Consequently, the plan and its resultant outcomes can be accurately assessed only in hindsight. However, Saudi Arabia can benefit from successful experiences by sidestepping potential pitfalls of the implementation process, such as applying systemic changes to the education system in order to cope with the current technological advancements, as well as developing a self-sufficient quality control mechanism where instructors, teachers, professors, and administrator are rotationally and randomly evaluated on their performance and their quality of delivering information, hence, ensuring that a high level of quality education is delivered to the general Saudi public.
In addition to a quality control mechanism, another major reform issue must be confronted. More must be done at the governmental level to provide women equal opportunity in education and to ensure that women benefit from full education, eradication of illiteracy, and vocational training. The government needs to formulate an educational reform strategy for young women that include major structural changes in the school system and that will respond to the demands and priorities of a changing dynamic society. It is vital that the policy of the government be geared toward facing the new social and economic changes affecting the country and the Arab region. The success of Saudi society depends on how it will invest in all its members, not only men, as women are also a valuable potential resource in the development of the country. The development of female skills will lead to the development of human resource capital, thus minimizing their economic isolation in the Saudi market.
Furthermore, the Saudi government must begin empowering the private sector. The outcome of this decision will likely help infuse additional resources into both secondary and higher education levels. While government funding should continue to be the main source of funds, cooperation between the private sector and the education system (especially higher education institutions) must be encouraged through higher autonomy for schools and private sector incentives.
The close collaboration and coordination of the various sources of funds is essential to ensure the effectiveness of all contributions. The operating entities should play an important role in coordinating with and monitoring other relevant ministries to assist the Ministry of Education, encouraging contributors to collaborate and coordinate.
Finally, it is important to ensure that education expenditure is productive. This means ensuring proper assessment of inputs and outputs to education reform efforts. As such, performance and accountability measures become paramount in ensuring success of any plan. A successful education reform policy depends on frequent and consistent measurement.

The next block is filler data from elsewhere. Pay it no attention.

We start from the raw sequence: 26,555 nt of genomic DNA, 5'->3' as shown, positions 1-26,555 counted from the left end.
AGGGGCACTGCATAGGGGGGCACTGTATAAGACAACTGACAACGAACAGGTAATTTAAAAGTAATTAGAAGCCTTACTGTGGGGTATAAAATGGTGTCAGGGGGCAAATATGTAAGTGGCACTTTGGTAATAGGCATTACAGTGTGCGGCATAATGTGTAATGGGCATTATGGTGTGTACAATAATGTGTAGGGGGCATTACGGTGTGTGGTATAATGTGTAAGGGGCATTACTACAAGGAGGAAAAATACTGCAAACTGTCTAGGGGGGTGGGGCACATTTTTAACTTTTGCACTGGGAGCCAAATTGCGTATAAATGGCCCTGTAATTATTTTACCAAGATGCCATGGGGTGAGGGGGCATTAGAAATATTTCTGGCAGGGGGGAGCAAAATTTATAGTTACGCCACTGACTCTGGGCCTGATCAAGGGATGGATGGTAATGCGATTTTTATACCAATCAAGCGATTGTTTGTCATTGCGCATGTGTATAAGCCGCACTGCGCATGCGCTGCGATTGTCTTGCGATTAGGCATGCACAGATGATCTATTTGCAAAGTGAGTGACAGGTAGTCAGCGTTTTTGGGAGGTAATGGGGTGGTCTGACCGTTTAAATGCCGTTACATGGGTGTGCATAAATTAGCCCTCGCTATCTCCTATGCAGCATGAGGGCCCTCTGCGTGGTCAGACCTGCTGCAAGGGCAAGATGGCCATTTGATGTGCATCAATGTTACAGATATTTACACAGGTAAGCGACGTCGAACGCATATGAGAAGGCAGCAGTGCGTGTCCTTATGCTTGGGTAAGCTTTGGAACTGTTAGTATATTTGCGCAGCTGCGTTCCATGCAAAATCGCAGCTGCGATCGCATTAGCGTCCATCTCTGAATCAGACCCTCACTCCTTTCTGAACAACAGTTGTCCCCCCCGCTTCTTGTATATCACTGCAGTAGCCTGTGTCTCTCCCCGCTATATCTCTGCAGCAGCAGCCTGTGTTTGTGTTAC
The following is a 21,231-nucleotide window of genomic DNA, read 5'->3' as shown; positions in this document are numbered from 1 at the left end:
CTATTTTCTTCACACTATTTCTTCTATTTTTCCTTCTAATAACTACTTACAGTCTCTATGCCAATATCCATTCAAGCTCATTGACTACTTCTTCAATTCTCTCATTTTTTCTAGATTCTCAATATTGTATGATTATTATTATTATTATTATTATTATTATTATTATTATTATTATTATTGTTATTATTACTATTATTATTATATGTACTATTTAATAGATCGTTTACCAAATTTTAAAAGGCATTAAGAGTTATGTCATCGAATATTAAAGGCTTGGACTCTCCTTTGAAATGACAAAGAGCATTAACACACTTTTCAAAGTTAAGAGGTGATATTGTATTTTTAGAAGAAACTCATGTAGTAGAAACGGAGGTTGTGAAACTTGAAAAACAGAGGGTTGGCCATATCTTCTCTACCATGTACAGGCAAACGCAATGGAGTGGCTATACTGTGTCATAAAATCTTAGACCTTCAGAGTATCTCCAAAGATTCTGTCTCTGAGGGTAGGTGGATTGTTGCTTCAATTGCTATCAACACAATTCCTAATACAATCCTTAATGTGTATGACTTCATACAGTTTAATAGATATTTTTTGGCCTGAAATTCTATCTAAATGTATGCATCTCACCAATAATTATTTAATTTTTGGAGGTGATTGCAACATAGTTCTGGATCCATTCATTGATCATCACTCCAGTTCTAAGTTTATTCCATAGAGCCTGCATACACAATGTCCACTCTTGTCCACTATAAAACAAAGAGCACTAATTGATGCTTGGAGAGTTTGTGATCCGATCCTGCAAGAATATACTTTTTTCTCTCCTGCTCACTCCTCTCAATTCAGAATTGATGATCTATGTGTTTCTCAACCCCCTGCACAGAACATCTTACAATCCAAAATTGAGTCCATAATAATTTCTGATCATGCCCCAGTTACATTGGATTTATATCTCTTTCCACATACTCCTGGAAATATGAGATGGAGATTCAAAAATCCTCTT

This, in contrast to the previous educational development efforts set forth by the Saudi government in the past (70s and 80s), is a much more stable and successful plan. In the past, the Saudi government and the Saudi Ministry of Education focused primarily on the quantitative expansion, as well as the infrastructural development of the education system, and did not put much regard to the qualitative aspects of a developed and successful educational system.
Resistance to this change in the educational system is imminent, as even the most liberal minded, well exposed and educated Saudi's have come out with statements defending their country's educational system, referring to its criticizers and their critiques as a violation against Saudi Arabian sovereignty, as well as a violation against Saudi Arabian identity. Moreover, the Saudi media (influenced by the government), has portrayed the criticisms directed towards the nations' religiously influenced educational system as a conspiracy and an attack against Islam and the teachings of Islam; even the sheikhs, imams, and clerics (Ulamas) of the Holy Cities denounced the notion of changing the educational system, going as far as calling it high treason.
Nevertheless, this foreseeable resistance to change should not be look upon subjectively, but rather it can be used to the notions' advantage. It may provide a starting point for a dialogue among various stakeholders that will be important not only in respect of curriculum development but also for the emergence and involvement of a more active civil society. The debate, if allowed to take place openly and with the participation of the population, may also trigger a more far-reaching discussion about national identity, the political future of the country and the relationships between the government, the Ulama and the people.
In conclusion, the Saudi Arabian system of education is one of daring challenges, and with the current global and regional events that are taking place, it would serve the Saudi Arabian government, and the Saudi Arabian society, well to proceed with the education reform process, as the longer they wait, the more difficult these challenges get. The Saudi Arabian government has shown before that they can achieve success through reform (disregarding the means of reform), thus it is safe to presume that the new educational development reforms will not be anything less than successful.